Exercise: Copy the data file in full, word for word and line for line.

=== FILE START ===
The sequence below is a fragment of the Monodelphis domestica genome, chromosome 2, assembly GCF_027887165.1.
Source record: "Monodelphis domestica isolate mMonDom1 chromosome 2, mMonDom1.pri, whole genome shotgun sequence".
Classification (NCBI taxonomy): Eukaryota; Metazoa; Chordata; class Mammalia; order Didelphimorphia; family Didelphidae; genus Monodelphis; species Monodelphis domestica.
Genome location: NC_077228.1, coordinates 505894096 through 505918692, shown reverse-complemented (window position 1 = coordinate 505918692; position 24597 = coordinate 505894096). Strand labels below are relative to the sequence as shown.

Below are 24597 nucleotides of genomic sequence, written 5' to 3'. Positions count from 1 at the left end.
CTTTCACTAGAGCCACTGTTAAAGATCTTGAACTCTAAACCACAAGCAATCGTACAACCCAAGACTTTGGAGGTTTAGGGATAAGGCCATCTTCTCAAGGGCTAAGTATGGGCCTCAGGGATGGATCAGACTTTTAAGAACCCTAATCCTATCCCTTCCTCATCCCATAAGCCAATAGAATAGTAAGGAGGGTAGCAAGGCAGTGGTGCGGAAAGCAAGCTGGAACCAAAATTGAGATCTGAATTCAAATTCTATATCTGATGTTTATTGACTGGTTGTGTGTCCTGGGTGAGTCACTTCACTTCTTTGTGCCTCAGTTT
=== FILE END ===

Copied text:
The sequence below is a fragment of the Monodelphis domestica genome, chromosome 2, assembly GCF_027887165.1.
Source record: "Monodelphis domestica isolate mMonDom1 chromosome 2, mMonDom1.pri, whole genome shotgun sequence".
Classification (NCBI taxonomy): Eukaryota; Metazoa; Chordata; class Mammalia; order Didelphimorphia; family Didelphidae; genus Monodelphis; species Monodelphis domestica.
Genome location: NC_077228.1, coordinates 505894096 through 505918692, shown reverse-complemented (window position 1 = coordinate 505918692; position 24597 = coordinate 505894096). Strand labels below are relative to the sequence as shown.

Below are 24597 nucleotides of genomic sequence, written 5' to 3'. Positions count from 1 at the left end.
CTTTCACTAGAGCCACTGTTAAAGATCTTGAACTCTAAACCACAAGCAATCGTACAACCCAAGACTTTGGAGGTTTAGGGATAAGGCCATCTTCTCAAGGGCTAAGTATGGGCCTCAGGGATGGATCAGACTTTTAAGAACCCTAATCCTATCCCTTCCTCATCCCATAAGCCAATAGAATAGTAAGGAGGGTAGCAAGGCAGTGGTGCGGAAAGCAAGCTGGAACCAAAATTGAGATCTGAATTCAAATTCTATATCTGATGTTTATTGACTGGTTGTGTGTCCTGGGTGAGTCACTTCACTTCTTTGTGCCTCAGTTT